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ClassNotes01

# ClassNotes01 - Decision Analysis OEM 2009 ESI 6321 Applied...

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Decision Analysis OEM 2009 ESI 6321 –Applied Probability Methods in Engineering 2 Applied Probability Methods in Engineering The power of probability and statistics to model complex business decisions Topics: decision making under uncertainty regression techniques statistical quality control reliability Markov chains and queueing theory

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3 Applied Probability Methods in Engineering 8 homeworks 35% Submit via eLearning website (pdf format preferred) Quiz Prework material 1 hr, January 12, 10% Midterm Material of December and January classes 2 hrs, February 16, 25% Final Material of February and March classes 2 hrs, April 19, 30% 4 Applied Probability Methods in Engineering Teaching assistants Saed Alizamir, [email protected] Jon Lowe, [email protected] Preferred method of communication E-mail On-line TA “office hours” Will be scheduled in the week before each homework is due
5 Decision Tree Models Bill Sampras is a first year Master’s student thinking about summer employment. On a flight to school he meets Vanessa, VP for a major banking firm She tells him she’d like to discuss summer employment opportunities in mid-November The company Bill left promised him a summer position The offer is only good until the end of October Alternatively he could seek other employment He feels all available opportunities would offer similar learning and networking experiences His only decision criterion therefore is salary 6 Decision Trees A decision tree is a systematic way of representing decisions and uncertainties. We will represent a decision with a box called a decision node Different decisions are represented by branches emanating from the decision node For example: Bill’s initial decision node is A Accept current employer’s offer Reject current employer’s offer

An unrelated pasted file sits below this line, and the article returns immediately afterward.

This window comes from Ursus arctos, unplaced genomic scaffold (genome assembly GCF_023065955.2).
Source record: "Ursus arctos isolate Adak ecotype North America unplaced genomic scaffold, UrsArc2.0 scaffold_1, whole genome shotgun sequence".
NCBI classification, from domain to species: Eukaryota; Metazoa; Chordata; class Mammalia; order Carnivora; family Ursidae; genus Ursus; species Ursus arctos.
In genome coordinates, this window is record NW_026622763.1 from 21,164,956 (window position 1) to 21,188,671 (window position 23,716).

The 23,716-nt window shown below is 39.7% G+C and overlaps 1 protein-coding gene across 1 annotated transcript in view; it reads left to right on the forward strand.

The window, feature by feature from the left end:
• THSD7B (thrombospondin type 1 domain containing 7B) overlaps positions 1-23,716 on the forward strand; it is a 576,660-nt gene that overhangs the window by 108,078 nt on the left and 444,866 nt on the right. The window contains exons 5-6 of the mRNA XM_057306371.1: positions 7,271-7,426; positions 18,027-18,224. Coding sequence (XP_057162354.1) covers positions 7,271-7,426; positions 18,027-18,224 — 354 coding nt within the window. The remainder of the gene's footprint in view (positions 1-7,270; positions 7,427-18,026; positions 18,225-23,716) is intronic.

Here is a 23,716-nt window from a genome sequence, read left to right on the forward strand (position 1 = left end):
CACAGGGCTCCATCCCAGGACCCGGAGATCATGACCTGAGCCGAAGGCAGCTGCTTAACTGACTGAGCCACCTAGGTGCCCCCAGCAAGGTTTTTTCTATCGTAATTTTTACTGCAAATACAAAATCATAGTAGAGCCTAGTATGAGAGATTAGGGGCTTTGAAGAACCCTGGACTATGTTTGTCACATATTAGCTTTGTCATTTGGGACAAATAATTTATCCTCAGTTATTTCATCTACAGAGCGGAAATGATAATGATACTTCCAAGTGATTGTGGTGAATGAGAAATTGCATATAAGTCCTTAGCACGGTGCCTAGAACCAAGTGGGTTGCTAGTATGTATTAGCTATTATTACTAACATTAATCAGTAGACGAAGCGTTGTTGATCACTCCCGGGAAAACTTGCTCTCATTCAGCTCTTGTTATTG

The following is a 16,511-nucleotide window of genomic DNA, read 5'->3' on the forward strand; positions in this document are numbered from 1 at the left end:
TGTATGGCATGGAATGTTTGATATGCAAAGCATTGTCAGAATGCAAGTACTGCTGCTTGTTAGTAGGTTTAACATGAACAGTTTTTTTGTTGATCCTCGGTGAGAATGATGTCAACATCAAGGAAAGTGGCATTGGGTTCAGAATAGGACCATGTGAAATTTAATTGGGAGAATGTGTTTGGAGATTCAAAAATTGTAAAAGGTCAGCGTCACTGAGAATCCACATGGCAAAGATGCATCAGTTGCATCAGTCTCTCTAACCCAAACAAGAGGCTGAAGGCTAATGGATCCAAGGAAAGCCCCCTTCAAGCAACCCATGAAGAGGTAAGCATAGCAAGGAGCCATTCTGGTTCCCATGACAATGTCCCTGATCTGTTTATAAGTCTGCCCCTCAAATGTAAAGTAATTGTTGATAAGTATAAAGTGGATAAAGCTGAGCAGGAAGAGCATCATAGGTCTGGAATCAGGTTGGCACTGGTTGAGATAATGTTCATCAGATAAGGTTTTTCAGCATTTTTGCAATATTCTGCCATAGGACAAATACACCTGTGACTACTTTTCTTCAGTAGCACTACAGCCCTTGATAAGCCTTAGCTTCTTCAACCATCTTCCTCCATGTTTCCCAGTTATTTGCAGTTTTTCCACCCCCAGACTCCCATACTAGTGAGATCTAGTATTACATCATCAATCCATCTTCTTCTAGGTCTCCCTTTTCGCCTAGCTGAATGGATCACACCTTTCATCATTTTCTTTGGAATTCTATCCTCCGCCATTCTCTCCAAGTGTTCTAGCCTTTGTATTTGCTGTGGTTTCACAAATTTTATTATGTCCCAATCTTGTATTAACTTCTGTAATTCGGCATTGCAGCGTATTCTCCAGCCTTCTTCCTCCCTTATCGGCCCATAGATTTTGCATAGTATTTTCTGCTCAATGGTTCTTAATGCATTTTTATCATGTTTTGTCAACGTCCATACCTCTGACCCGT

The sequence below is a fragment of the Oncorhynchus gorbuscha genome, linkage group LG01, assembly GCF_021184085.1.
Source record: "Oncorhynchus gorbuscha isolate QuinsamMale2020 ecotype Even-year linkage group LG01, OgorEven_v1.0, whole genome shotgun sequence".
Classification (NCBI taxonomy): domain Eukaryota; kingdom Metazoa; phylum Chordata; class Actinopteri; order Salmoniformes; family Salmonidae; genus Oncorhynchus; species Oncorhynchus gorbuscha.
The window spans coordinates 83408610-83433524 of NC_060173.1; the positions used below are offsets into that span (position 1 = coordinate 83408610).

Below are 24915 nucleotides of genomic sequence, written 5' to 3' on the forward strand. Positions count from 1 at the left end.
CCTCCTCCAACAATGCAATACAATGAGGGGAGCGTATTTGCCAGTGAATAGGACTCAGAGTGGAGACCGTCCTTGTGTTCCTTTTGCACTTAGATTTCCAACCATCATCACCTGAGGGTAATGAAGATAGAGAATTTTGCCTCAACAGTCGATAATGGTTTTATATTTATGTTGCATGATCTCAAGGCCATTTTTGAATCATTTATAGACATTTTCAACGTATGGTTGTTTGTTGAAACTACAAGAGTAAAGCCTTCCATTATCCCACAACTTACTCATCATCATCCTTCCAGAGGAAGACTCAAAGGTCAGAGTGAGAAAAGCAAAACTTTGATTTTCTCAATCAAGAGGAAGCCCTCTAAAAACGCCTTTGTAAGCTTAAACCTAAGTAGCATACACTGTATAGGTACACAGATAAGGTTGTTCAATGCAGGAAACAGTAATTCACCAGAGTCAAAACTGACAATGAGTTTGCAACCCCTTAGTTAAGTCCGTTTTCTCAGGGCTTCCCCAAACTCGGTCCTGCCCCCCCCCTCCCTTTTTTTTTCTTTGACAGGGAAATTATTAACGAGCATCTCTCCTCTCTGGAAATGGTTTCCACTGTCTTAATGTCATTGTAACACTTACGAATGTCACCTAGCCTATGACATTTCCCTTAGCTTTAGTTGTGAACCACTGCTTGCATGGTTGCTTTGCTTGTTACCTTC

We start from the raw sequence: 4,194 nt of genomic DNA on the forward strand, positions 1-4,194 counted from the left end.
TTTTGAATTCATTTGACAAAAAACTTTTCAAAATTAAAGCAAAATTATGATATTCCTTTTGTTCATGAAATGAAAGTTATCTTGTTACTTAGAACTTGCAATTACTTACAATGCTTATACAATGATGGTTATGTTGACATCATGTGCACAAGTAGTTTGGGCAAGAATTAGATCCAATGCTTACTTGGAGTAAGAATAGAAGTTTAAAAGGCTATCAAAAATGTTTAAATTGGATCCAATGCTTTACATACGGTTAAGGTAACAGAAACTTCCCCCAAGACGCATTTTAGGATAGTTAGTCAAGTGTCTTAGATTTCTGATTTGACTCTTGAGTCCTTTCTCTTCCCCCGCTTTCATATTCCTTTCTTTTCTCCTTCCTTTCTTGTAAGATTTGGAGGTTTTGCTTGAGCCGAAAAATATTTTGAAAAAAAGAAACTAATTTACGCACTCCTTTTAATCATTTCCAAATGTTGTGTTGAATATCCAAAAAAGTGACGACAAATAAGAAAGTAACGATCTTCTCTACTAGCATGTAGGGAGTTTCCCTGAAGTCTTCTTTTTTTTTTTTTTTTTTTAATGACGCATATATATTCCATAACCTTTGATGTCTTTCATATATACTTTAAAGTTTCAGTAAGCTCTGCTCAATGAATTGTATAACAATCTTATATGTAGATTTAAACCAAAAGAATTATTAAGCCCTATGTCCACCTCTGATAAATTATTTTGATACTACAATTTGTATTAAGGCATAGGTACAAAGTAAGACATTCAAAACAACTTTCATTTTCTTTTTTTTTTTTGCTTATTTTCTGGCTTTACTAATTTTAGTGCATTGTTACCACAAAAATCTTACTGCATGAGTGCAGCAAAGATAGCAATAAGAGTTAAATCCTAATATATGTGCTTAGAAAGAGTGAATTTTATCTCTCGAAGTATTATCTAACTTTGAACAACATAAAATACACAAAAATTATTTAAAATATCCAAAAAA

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7 Decision Trees After a decision is made, different, uncertain outcomes might occur An uncertain event is represented by a circle called an event node A branch emanating from an event node implies one of possibly several different outcomes For example: if Bill doesn’t accept his current employer’s offer, he should next see whether Vanessa offers him a job. This results in an event node A Accept current employer’s offer Reject current employer’s offer B Offer from Vanessa No Offer from Vanessa 8 Decision Trees Outcome branches coming from an event node must be mutually exclusive and collectively exhaustive. Mutually exclusive: No two separate outcomes can occur simultaneously Collectively exhaustive: Every possible outcome is represented by a branch Let’s continue to build Bill’s decision tree.
9 Bill’s Decision Tree If Vanessa offers Bill a job he must decide whether to accept it, i.e., we introduce another decision node A Accept current employer’s offer Reject current employer’s offer B Offer from Vanessa No Offer from

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